Drexel 70, Hartford 67

Manhattan (0-2) at Temple (1-2), Sunday 2 p.m.

AF: The Owls are reeling right now after opening the season with an exciting overtime win over La Salle. This week has seen back-to-back losses for Fran Dunphy’s crew starting Monday with the 57-52 defeat at the hands of New Hampshire. Perhaps that could have been overlooked as a blip on the radar if Temple hadn’t followed it up with another loss. This one on the road, so there is some solace in that I suppose. But leading by two points with under a minute to go usually bodes well for a win. Granted UMass got a bit lucky on its three-pointer to put the Minutemen ahead, but the Owls really dropped the ball on their final play to try and tie the game.

Next up, the Owls will try to get that bad taste out of their mouths with a win over Manhattan. The Jaspers come to the Liacouras Center winless on the young season, but they have a pretty tough schedule to open the season. That is typical of Steve Masiello, a disciple of Rick Pitino who’s a coach that enjoys tough non-conference opponents. Of course, Fran Dunphy has certainly been known to run a tough slate out of the gates for his team too.
               
But right now, the Owls are having a tough time getting out of their own way. They are led by Obi Enechionyia, the junior forward, who is averaging 22 points a game. But Temple is shooting just 39 percent from the field in their first three games, and a woeful 59 percent from the free throw line. Both of those numbers have to improve. Plus the usually stingy defense Dunphy preaches was not up to snuff in the loss to UMass, allowing the Minutemen to shoot almost 50 percent from the field.

A chance to get back on track this weekend and salvage a win before next week starts. Manhatten has a game on Friday night, hosting Hofstra, so fatigue from that could work in the Owls favor.

Temple 71, Manhattan 68

Prediction Records:

Amy Fadool: 1-1

Sean Kane: 1-2

NCAA adopts college basketball reforms for NBA draft, agents, more

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NCAA adopts college basketball reforms for NBA draft, agents, more

INDIANAPOLIS — College basketball players who participate in the NBA combine and go undrafted will be allowed to return to school and play as part of sweeping NCAA reforms in the wake of a corruption scandal.

The NCAA announced Wednesday that its Board of Governors and Division I Board of Directors have adopted numerous proposals, including changes to the enforcement process for rules violations and allowing NCAA-certified agents to work with college basketball players who test the waters in declaring for the NBA draft. 

Agents will have at least a limited place within the NCAA structure when it comes to college basketball.

The NCAA's rule changes include allowing players to work with an agent while declaring for the NBA draft. College players would have to request an evaluation from the NBA Undergraduate Advisory Committee on their draft prospects. The rules would also allow elite high school players to work with an agent if the NBA removes its one-and-done rule.

The agent would have to be certified by the NCAA no later than August 2020. Until then, agents certified by the NBA players' union would qualify.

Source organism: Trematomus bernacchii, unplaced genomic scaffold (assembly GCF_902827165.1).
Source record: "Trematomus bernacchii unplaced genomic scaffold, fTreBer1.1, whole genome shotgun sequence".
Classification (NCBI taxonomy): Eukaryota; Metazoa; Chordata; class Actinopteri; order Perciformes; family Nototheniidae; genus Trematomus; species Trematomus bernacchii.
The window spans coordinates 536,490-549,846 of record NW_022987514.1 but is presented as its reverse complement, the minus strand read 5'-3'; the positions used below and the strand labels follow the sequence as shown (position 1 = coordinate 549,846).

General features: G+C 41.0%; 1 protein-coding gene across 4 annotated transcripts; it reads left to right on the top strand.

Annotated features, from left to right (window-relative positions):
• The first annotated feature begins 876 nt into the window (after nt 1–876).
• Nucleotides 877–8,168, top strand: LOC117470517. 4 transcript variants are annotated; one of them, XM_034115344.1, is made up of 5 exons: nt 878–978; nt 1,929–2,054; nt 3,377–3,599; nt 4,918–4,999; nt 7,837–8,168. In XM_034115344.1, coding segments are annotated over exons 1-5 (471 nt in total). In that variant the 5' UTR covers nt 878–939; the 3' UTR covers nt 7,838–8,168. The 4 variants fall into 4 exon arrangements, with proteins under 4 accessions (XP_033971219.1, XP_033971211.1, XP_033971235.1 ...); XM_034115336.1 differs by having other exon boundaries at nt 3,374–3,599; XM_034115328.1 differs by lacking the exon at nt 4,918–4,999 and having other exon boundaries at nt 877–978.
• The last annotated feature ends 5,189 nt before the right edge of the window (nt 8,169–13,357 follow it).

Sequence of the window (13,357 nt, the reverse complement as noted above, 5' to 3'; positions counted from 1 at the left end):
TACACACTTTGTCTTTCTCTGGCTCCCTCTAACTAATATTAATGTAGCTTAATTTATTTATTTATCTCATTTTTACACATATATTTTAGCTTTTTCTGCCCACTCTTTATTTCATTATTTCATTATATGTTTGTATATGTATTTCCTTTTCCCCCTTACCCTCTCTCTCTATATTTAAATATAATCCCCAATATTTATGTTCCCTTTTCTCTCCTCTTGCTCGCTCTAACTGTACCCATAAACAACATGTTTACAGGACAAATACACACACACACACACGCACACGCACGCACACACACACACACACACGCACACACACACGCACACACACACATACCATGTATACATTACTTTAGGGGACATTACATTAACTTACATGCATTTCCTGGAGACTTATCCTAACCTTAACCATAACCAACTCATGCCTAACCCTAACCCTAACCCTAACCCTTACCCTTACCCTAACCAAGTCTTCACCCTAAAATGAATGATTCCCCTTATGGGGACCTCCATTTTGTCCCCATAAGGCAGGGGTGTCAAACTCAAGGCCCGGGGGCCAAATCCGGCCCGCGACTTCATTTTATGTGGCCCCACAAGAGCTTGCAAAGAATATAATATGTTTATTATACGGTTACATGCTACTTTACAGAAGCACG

Agents would be allowed to cover minimal expenses such as meals and transportation tied to meetings or workouts with pro teams. The agent's work would stop if the player enrolls in or returns to college.

The changes reflect the recommendations made in April by the Rice Commission.

The Rice Commission, led by former Secretary of State Condoleezza Rice, was formed in response to an FBI investigation into payments from shoe companies to coaches for steering players to certain schools.

The NCAA is also adopting changes it hopes will improve its enforcement process when handling cases of rules violations.

The policies adopted by the NCAA's Board of Governors and Division I Council include the appointment of independent groups to handle and resolve complex cases. That was one of the recommendations from the Rice Commission appointed in the wake of an FBI investigation into corruption within college basketball.

The changes also allow the NCAA to accept during investigations outside information that has been "established by another administrative body or a commission authorized by a school." The NCAA says that will save time since investigators would no longer have to independently confirm information outlined by other agencies or outside investigations.

In addition, school presidents and athletics staff will be required to commit "contractually" to cooperate fully with investigations.

The process to adopt recommendations for NCAA reforms from the Rice Commission was a swift one by the governing body's standards.

In a teleconference with reporters Wednesday, Georgia Tech president and Board of Governors chairman Bud Peterson said those changes would "normally take us about two years through the governance process."

Knicks will reportedly reach out to Jay Wright about coaching job

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Knicks will reportedly reach out to Jay Wright about coaching job

Fresh off a second national championship in three years, this was bound to happen. Jay Wright is a hot name. 

And according to the New York Daily News, the Knicks plan on reaching out to Wright about their vacant head coaching job. 

Just don’t expect Wright to be interested. 

The 56-year-old coach has been determined to build Villanova into a powerhouse since he took the head coaching gig way back in 2001 and he’s finally done that. On the surface, maybe some think that would be enough to make him want to take his coaching to the top league in the world. Not so fast. 

In a recent interview with The Athletic, Wright said pretty flatly that he’s staying at Villanova because he loves it there. 

“The NBA does intrigue me,” Wright said. “That challenge is appealing but it’s not worth giving up working with these guys. The whole thing is, to take a new challenge you have to give up what you have. I don’t want to give up what I have. Would I like to coach in the NBA? Yes. But I have to give this up in order to do that, and I don’t see that happening.”

In that interview, Wright talked about his time at Hofstra and quoted Jim Valvano, who once said, ‘Don’t mess with happy.’ That was true at Hofstra until the Villanova job came around, so maybe there’s a chance the Knicks could blow him away. It just doesn’t seem likely. 

The Knicks just fired head coach Jeff Hornacek after a 29-53 record in 2017. The Knicks haven’t had a winning record since 2012-13. 

The New York Daily News cites a source, who said the Knicks believe Wright would be a “perfect candidate for a rebuilding club.” The Knicks might be right, but don’t bet on them getting Wright.